If you’re like me, you’re hooked on combining two favorite hobbies: outdoor adventure and photography. Although fully experiencing the adventure is of primary importance, it is always fun to photograph the journey. Whether you are the occasional hiker, a weekend warrior, or a sponsored athlete, consider these eight tips that I and other explorers have used to capture images that are as epic as the adventures we go on.
Photo: Scott Kranz
1. Adventure better.
The first step is an obvious one, although easier said than done: go on better adventures. Above all, it is the particular adventure you choose—or sometimes that chooses you—that will determine the shots in your camera roll at the end of the day. Will you check out a popular spot, or will you venture to an “untapped” location that few have reached? Will you keep it local, or will you travel to a bucket-list destination? These are the questions to answer. Regardless of the approach you take, make sure to use The Outbound, a go-to source for many for finding the next best adventure.
2. Do your research!
Before you even step out the door, make sure to research your destination and its current conditions. Check out the latest adventure on The Outbound’s site. Get to know the lay of the land by doing a virtual trip on Google Earth. Search the hashtag of the location’s name for some images of what your destination looks like today. Even reach out to a local in the destination’s area to get some insider information. (Heading to western Washington? Feel free to reach out to me. I'm always happy to share what I know and explore the Cascades.)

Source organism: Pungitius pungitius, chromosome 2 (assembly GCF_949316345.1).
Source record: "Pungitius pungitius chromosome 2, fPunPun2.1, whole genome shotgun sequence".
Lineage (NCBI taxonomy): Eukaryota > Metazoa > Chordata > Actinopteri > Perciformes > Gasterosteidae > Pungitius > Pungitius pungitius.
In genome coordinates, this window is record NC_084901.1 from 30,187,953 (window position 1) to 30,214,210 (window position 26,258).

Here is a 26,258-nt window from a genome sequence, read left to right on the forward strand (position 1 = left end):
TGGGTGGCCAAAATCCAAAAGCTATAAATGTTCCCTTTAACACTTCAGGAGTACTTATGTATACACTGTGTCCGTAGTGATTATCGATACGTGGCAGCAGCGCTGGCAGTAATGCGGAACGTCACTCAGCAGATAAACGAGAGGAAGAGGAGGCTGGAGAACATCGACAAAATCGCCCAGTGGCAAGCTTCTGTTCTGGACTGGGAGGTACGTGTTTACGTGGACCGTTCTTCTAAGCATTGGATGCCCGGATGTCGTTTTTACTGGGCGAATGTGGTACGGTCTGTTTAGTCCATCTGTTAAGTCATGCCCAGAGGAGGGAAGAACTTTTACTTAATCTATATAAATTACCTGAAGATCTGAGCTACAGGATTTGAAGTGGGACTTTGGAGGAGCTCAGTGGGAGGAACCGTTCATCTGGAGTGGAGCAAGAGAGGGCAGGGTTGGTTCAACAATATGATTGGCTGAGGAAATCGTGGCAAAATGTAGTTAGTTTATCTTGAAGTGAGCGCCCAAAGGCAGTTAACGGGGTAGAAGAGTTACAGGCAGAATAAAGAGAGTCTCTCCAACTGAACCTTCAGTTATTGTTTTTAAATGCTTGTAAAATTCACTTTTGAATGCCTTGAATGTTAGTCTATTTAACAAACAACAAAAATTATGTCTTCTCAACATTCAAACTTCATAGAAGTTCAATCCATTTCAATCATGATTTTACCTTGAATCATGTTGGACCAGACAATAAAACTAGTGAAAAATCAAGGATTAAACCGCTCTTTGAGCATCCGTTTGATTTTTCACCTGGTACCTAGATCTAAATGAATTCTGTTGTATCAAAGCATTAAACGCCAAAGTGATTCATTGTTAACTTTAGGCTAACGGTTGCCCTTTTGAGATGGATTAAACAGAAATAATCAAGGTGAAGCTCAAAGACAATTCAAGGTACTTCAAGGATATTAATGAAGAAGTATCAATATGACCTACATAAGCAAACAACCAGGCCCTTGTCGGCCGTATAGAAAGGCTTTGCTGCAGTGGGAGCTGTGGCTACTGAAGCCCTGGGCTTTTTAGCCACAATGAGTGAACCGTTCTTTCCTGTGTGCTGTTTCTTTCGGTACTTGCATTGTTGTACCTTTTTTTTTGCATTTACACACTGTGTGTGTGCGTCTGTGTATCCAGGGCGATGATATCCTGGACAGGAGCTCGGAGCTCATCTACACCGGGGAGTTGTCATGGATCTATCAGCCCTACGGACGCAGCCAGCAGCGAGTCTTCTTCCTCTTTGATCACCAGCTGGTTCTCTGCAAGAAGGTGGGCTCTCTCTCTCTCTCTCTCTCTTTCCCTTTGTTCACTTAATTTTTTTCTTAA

In addition to researching the destination, get in tune with the sun and moon. Know when both the sun and moon will rise and set, know their positioning and angle in the sky, and know of any special circumstances (e.g., a “super moon”). For the night photographers out there, know the moon’s current phase, brightness, and positioning in the night’s sky. This knowledge will bring your adventure photos to the next level.
A snowy tent view shot near Mount Shuksan, Washington, picturing Outbound Explorer Nick Lake. Having researched the positioning and angle of the sun at the time of this trip, we were able to predict the point at which the sun would rise over the ridge in the distance.
3. Bring the right gear.
After you’ve nailed down the adventure and done your research, you need to bring the right tools. In addition to all of your outdoor gear, you will need the right camera. Will you bring a DSLR? A GoPro? A compact? A camera phone? All of the above? Sometimes the particular adventure you’ve selected will make the decision an easier one. If you plan to climb several thousand feet to a mountain summit, are you willing to carry a heavier DSLR and multiple lens? If you plan to explore the water-filled slot canyons in Utah or gorges in Oregon, do you need a waterproof GoPro?
In addition to the right camera, other gear to consider is the right tripod, batteries and memory cards, and portable power, as needed. If your plan is a day hike or a single overnight backpacking trip into the mountains, an extra camera battery or two should work. For longer multi-day trips, other options include Goal Zero. For several longer unsupported trips I have planned this summer, I will be using Goal Zero's Sherpa 100 to power my cameras, laptop, and mobile.
A sunrise shot from our April 2015 Mount Rainier summit trip, with Outbound Scout Casey Sullivan. Despite leaving my heavy DSLR at home for this strenuous climb to Rainier’s summit, I was able to capture this shot in the dim morning light with less noise than a mobile camera by bringing and using a lightweight fixed lens camera, a Sony RX100 III, my go-to camera for when I have a big climb and need to move fast and light.